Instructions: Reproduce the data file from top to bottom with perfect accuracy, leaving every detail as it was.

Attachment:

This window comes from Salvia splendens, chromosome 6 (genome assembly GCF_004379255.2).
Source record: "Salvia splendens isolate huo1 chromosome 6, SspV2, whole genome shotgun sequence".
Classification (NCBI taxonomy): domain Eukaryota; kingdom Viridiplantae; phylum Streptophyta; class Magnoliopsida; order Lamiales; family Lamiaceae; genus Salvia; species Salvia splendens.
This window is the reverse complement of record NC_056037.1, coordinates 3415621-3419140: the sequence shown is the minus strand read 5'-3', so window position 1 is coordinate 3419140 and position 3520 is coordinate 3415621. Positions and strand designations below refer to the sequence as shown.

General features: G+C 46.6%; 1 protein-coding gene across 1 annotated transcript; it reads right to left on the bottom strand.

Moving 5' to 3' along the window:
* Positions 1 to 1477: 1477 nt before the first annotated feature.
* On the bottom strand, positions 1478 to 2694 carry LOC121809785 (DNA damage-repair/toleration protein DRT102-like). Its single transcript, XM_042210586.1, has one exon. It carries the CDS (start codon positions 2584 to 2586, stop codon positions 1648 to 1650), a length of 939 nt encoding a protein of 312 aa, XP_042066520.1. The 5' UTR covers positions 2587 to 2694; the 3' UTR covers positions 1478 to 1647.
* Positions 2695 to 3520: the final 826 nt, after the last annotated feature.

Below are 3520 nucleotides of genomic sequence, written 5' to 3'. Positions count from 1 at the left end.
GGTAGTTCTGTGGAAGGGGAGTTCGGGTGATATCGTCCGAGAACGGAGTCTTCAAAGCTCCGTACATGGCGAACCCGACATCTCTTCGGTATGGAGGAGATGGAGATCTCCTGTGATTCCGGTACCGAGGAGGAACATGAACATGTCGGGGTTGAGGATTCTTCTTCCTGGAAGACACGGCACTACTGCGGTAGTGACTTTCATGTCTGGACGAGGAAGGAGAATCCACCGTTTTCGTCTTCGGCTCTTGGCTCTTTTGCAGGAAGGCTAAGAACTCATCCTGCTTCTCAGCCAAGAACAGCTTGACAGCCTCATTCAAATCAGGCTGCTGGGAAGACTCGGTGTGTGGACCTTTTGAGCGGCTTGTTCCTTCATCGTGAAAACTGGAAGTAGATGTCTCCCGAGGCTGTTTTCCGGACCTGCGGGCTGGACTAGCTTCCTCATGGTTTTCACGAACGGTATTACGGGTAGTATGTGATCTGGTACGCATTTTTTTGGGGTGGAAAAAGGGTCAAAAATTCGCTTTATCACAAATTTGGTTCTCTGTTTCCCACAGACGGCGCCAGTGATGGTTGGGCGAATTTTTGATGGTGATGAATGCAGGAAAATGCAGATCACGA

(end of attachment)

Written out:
This window comes from Salvia splendens, chromosome 6 (genome assembly GCF_004379255.2).
Source record: "Salvia splendens isolate huo1 chromosome 6, SspV2, whole genome shotgun sequence".
Classification (NCBI taxonomy): domain Eukaryota; kingdom Viridiplantae; phylum Streptophyta; class Magnoliopsida; order Lamiales; family Lamiaceae; genus Salvia; species Salvia splendens.
This window is the reverse complement of record NC_056037.1, coordinates 3415621-3419140: the sequence shown is the minus strand read 5'-3', so window position 1 is coordinate 3419140 and position 3520 is coordinate 3415621. Positions and strand designations below refer to the sequence as shown.

General features: G+C 46.6%; 1 protein-coding gene across 1 annotated transcript; it reads right to left on the bottom strand.

Moving 5' to 3' along the window:
* Positions 1 to 1477: 1477 nt before the first annotated feature.
* On the bottom strand, positions 1478 to 2694 carry LOC121809785 (DNA damage-repair/toleration protein DRT102-like). Its single transcript, XM_042210586.1, has one exon. It carries the CDS (start codon positions 2584 to 2586, stop codon positions 1648 to 1650), a length of 939 nt encoding a protein of 312 aa, XP_042066520.1. The 5' UTR covers positions 2587 to 2694; the 3' UTR covers positions 1478 to 1647.
* Positions 2695 to 3520: the final 826 nt, after the last annotated feature.

Below are 3520 nucleotides of genomic sequence, written 5' to 3'. Positions count from 1 at the left end.
GGTAGTTCTGTGGAAGGGGAGTTCGGGTGATATCGTCCGAGAACGGAGTCTTCAAAGCTCCGTACATGGCGAACCCGACATCTCTTCGGTATGGAGGAGATGGAGATCTCCTGTGATTCCGGTACCGAGGAGGAACATGAACATGTCGGGGTTGAGGATTCTTCTTCCTGGAAGACACGGCACTACTGCGGTAGTGACTTTCATGTCTGGACGAGGAAGGAGAATCCACCGTTTTCGTCTTCGGCTCTTGGCTCTTTTGCAGGAAGGCTAAGAACTCATCCTGCTTCTCAGCCAAGAACAGCTTGACAGCCTCATTCAAATCAGGCTGCTGGGAAGACTCGGTGTGTGGACCTTTTGAGCGGCTTGTTCCTTCATCGTGAAAACTGGAAGTAGATGTCTCCCGAGGCTGTTTTCCGGACCTGCGGGCTGGACTAGCTTCCTCATGGTTTTCACGAACGGTATTACGGGTAGTATGTGATCTGGTACGCATTTTTTTGGGGTGGAAAAAGGGTCAAAAATTCGCTTTATCACAAATTTGGTTCTCTGTTTCCCACAGACGGCGCCAGTGATGGTTGGGCGAATTTTTGATGGTGATGAATGCAGGAAAATGCAGATCACGA